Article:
Discrimination Discrimination is treating a person less favourably than another person or group because of their race, colour, national origin, gender, disability, religion, or some other attribute or characteristic as specified under anti-discrimination or human rights legislation. There are two types of discrimination – direct and indirect. Direct discrimination is treating a person with a prescribed attribute differently than a person without that attribute. You will directly discriminate against an employee if the way you treat them is because of an attribute they have, or a characteristic that people with that attribute generally have (even if that is not the only reason for the treatment). If you treat an employee with an attribute less favourably than you treat or would treat another employee without that attribute in the same circumstances, that’s direct discrimination. Indirect discrimination is imposing a requirement, condition or practice on someone that a person with a certain attribute does not or cannot comply with. You will indirectly discriminate against an employee on the grounds of an attribute they have if you impose, or intend to impose, a workplace practice or requirement that is unreasonable in the circumstances and is likely to disadvantage people with the same attribute as the employee.

Top stories for Bullying, Harassment & Discrimination


Your questions answered: Can we dismiss a worker who is unhealthy and unfit for work?

Discrimination in the workplace

Q: We have exhausted all avenues with helping our worker who has ongoing health issues (not work-related), but the worker is taking more and more time off work. What is fair dismissal when someone is unfit for work?

By Portner Press on February 15th, 2019

Why you should recruit mature-age workers

Discrimination in the workplace

Employers are beginning to embrace older workers, reaping the economic and other rewards that their wisdom and resilience can bring to an organisation.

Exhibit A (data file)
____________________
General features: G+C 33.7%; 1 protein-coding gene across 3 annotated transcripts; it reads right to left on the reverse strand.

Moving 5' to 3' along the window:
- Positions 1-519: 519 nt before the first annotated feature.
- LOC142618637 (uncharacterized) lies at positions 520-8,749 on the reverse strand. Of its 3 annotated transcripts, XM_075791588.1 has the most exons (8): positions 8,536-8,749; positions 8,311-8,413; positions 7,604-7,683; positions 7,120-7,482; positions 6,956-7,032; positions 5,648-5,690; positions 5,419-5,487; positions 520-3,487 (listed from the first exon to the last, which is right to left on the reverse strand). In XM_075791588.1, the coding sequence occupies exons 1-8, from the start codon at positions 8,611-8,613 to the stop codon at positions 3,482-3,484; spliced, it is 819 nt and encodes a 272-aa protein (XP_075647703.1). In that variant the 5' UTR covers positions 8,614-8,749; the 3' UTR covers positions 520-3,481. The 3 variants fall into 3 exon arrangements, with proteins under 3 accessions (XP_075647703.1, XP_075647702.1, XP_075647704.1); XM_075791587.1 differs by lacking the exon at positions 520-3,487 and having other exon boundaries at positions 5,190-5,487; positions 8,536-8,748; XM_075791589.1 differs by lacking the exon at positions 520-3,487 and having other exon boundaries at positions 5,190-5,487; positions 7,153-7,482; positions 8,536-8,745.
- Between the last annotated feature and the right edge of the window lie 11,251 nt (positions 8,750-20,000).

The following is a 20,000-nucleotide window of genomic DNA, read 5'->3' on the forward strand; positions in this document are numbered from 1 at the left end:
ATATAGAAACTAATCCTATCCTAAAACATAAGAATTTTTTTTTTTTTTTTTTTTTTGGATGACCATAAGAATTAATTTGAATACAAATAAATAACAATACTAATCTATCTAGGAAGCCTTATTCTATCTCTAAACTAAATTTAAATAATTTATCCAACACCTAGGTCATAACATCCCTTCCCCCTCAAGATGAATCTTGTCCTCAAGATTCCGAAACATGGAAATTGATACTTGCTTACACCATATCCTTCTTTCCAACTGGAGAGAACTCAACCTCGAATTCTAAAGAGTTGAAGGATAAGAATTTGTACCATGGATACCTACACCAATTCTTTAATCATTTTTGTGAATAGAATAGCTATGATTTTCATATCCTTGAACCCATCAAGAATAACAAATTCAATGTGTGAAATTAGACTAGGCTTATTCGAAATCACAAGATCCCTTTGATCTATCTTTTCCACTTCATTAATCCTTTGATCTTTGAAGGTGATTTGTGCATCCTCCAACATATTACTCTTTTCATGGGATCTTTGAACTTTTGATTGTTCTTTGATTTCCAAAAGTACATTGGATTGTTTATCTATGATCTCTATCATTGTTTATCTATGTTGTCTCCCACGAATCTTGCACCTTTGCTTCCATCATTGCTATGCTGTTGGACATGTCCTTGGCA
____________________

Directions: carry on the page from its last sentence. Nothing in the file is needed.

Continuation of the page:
By Portner Press on February 12th, 2019

Employer found responsible for toxic workplace culture, not workers

Bullying in the Workplace

  A worker may not be accountable for bullying colleagues if management fails to control the ‘toxic’ culture of the workplace. In Rojas v Beacon Products Pty Ltd (2018), an Administration Assistant who was dismissed for bullying filed an unfair […]

By Portner Press on February 5th, 2019

4 steps to limit your liability to a sexual harassment claim

Workplace Harassment

It is important to know what you can be held vicariously liable for, and be able to prove that you did everything possible to prevent your employees from engaging in unlawful behaviour.

By Portner Press on January 17th, 2019

Performance management and bullying – Do you know the difference?

Bullying in the Workplace

Employers can performance-manage employees without claims of bullying or workers’ comp provided they have robust policies and procedures in place.

By Portner Press on December 18th, 2018

3 steps to manage bullying in your workplace

Bullying in the Workplace

Employers have a duty under all health and safety legislation to protect the health, safety and welfare of its workers.

By Portner Press on December 6th, 2018

4 key requirements to managing workplace sexual harassment

Workplace Harassment

To ensure you have done everything you can to reduce incidences of sexual harassment occurring in your workplace, make sure you have met the following 4 key requirements to manage it.

By Portner Press on October 18th, 2018

This serious problem now affects one in three Australian workers

Workplace Harassment

Roy Morgan Researc recently conducted a national survey to investigate the prevalence of workplace sexual harassment in Australia.The results are damning.

By Michael Selinger on September 20th, 2018

Out of office hours text is still s-xual misconduct

Workplace Harassment

  In another important decision about harassment via phone texts outside of work (Oliver Bridgwater v Healthscope Operations Pty Ltd T/A Prince of Wales Private Hospital (2018)), the Fair Work Commission (FWC) rejected an unfair dismissal claim by a man […]

By Michael Selinger on August 7th, 2018

Coroner finds mentally ill worker committed suicide after bullying

Bullying in the Workplace

The Coroner said the department’s management “showed no empathy and no awareness of appropriate managerial practice.”

By Portner Press on August 3rd, 2018